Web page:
22 May 2018

Beni Hasan al-Shuruq survey

(Centenary Award). Project director: Bart Vanthuyne, KU Leuven

Beni Hasan al-Shuruq is a complex, multi-period site in Middle Egypt. It is best known for the New Kingdom Speos Artemidos rock-cut temple in the Wadi Batn al-Baqara, and this monument received most scholarly attention. The site also contains rock-cut tombs of the late Old Kingdom and of post-New Kingdom periods, which were excavated by John Garstang between 1902-1904. This work was however only summarily published. Slightly further south of the site, in 1958, Kaiser also found a 1st Dynasty tomb, expressing his opinion that more were present in the area.


64D7-GetImage.jpg Early Old Kingdom tombs on escarpment below late Old Kingdom rock tombs



C99F-GetImage.jpg  Old Kingdom rock-cut mastaba with early Old Kingdom cemetery on escarpment


Brief surveys for the Dayr al-Barsha project led to the discovery of a large early Old Kingdom rock circle cemetery on the escarpment south of the wadi and early Old Kingdom remains also north of it. Moreover, it was possible to reinterpret some of Garstang’s late Old Kingdom finds.


809D-GetImage.jpg  Early Old Kingdom rock circle tomb



4BBC-GetImage.jpg  Bart examining early Old Kingdom surface sherds north of the wadi mouth


With the EES Centenary Award, a survey will be conducted by Bart Vanthuyne to document and map the different types of known tombs present in the cemeteries located in different areas of the site. In addition, he will try to identify some of the late Old Kingdom rock-cut tombs that Garstang excavated with extant excavation photographs now kept in the Garstang Museum in Liverpool. An attempt will also be made to relocate the area where Kaiser found a 1st Dynasty tomb.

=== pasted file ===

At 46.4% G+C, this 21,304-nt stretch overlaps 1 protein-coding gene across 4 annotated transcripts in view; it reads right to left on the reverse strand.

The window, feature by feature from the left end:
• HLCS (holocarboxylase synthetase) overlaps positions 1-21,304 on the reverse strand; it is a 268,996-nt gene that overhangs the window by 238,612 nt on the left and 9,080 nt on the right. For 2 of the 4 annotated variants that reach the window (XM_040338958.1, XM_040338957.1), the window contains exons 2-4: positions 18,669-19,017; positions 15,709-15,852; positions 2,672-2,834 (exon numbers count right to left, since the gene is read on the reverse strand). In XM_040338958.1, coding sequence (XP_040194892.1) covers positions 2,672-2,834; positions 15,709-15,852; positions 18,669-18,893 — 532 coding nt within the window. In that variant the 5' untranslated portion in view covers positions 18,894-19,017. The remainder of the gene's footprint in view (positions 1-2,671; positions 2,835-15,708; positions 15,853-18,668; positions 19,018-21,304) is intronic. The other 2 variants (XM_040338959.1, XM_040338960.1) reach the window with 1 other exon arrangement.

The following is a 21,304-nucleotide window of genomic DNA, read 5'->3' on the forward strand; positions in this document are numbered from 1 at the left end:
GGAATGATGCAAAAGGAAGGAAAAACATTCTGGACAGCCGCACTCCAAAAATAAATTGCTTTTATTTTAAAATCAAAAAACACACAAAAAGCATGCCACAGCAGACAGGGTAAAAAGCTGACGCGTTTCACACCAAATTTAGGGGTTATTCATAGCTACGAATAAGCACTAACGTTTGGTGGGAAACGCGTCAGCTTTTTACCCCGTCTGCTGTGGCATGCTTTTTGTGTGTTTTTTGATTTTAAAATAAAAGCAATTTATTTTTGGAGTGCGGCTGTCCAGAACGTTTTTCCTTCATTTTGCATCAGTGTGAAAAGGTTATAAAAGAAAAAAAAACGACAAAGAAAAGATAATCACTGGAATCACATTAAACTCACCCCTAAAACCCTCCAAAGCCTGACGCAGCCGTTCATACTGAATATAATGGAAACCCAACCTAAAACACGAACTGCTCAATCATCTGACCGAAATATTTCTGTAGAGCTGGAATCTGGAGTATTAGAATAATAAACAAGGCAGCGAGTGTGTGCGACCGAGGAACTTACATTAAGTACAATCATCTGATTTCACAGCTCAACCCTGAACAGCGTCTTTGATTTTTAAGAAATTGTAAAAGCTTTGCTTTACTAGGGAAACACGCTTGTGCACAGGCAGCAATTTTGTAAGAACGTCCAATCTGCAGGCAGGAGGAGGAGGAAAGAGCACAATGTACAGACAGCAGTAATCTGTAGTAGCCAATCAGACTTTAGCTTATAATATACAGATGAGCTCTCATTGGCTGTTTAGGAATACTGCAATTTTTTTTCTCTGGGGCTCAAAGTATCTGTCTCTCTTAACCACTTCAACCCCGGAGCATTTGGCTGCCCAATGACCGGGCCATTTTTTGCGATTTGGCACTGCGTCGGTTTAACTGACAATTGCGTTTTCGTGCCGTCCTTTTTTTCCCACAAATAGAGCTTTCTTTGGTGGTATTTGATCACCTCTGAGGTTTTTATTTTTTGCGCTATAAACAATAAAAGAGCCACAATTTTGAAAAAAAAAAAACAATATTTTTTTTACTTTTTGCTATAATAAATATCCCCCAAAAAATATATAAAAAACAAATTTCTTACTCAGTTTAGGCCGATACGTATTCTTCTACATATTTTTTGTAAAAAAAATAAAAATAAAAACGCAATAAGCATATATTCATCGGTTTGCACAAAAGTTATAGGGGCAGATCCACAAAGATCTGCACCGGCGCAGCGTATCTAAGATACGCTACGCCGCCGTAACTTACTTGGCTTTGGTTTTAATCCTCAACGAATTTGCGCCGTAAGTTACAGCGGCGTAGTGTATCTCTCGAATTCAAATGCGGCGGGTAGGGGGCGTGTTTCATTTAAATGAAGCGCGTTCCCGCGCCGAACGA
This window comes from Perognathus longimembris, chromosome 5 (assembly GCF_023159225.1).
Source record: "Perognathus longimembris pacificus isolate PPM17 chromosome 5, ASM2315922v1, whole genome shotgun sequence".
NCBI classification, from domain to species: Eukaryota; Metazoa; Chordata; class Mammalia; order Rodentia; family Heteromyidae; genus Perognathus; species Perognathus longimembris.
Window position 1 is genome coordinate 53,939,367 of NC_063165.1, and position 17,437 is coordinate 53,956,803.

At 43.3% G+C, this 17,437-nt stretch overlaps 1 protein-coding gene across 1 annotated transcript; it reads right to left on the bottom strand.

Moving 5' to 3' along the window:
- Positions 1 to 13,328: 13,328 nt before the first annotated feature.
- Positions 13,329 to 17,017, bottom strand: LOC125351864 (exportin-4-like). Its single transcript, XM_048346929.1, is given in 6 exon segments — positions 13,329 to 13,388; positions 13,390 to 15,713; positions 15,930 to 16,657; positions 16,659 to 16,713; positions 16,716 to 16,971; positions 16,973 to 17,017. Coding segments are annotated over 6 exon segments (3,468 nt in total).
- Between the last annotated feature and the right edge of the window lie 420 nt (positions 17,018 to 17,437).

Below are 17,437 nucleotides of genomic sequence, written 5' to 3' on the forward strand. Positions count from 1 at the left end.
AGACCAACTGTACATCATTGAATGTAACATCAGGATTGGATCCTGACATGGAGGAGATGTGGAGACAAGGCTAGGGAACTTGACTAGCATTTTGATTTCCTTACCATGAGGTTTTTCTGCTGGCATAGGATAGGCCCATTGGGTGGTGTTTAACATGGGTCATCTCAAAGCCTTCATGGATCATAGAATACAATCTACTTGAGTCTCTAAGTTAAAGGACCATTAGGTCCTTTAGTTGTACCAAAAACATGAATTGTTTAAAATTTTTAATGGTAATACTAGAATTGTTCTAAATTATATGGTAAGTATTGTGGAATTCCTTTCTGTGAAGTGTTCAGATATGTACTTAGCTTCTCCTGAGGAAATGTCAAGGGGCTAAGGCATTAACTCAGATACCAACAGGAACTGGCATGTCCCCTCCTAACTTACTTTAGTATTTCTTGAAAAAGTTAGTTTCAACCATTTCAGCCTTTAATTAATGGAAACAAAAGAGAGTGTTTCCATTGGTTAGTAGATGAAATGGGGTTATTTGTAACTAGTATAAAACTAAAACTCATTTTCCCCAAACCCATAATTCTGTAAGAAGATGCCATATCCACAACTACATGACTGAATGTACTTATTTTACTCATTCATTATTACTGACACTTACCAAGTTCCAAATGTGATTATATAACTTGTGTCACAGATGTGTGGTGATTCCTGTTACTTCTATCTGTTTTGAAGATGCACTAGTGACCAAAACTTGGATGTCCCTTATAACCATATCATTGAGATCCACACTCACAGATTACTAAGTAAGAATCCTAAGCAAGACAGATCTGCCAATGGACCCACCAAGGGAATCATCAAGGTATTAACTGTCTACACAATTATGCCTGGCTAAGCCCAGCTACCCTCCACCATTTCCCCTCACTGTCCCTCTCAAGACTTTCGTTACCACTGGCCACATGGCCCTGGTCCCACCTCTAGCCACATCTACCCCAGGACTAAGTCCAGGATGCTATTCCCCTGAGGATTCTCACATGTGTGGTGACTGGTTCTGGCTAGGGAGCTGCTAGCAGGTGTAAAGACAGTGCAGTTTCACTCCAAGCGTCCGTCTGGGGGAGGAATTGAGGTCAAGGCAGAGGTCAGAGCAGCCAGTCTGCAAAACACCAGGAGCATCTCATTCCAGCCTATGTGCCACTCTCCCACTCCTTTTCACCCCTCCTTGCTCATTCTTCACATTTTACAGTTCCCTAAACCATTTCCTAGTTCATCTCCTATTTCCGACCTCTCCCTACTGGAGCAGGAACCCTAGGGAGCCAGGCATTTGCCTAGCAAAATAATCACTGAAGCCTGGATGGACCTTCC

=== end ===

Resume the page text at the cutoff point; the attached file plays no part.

2785-GetImage.jpg  Late Old Kingdom rock tombs cleared by Garstang at mouth of the Wadi Batn al-Baqara



DABE-GetImage.jpg  Interior of late Old Kingdom rock tomb


Satellite image analysis of the Wadi Batn al-Baqara, and the escarpments and desert plateaus north of south of the latter, will lead to targeted surveys of potential new archaeological features or identify terrain similar to where previously tombs were found in the region.

The result will be a series of maps recording the location of tombs of different time periods, enabling a better understanding of the use of the landscape and the chronological development of the site. This will be supplemented by the description of the different types of tombs. Collaboration is also envisaged with the Beni Hassan in Late Antiquity Project under the direction of Prof Scott Bucking (DePaul University) in order to incorporate the site’s development in Late Antiquity.


1F73-GetImage.jpg Empty Roman tomb in desert plain


The outcome of the EES Centenary Award survey will be of primary importance to the Ministry of Antiquities and the local inspectorate as it will provide them with a map of known archaeological features in the region that can be used for site management.


34DA-GetImage.jpg  Visiting the New Kingdom Speos Artemidos temple


Further reading

Vanthuyne, B., Early Old Kingdom rock circle cemeteries in the 15th and 16th nomes of Upper Egypt. A socio-archaeological investigation of the cemeteries in Dayr al-Barsh?, Dayr Ab? ?innis, Ban? ?asan al-Shur?q and Nuwayr?t (PhD KU Leuven, 2017). Summary: https://bit.ly/2FTvd0P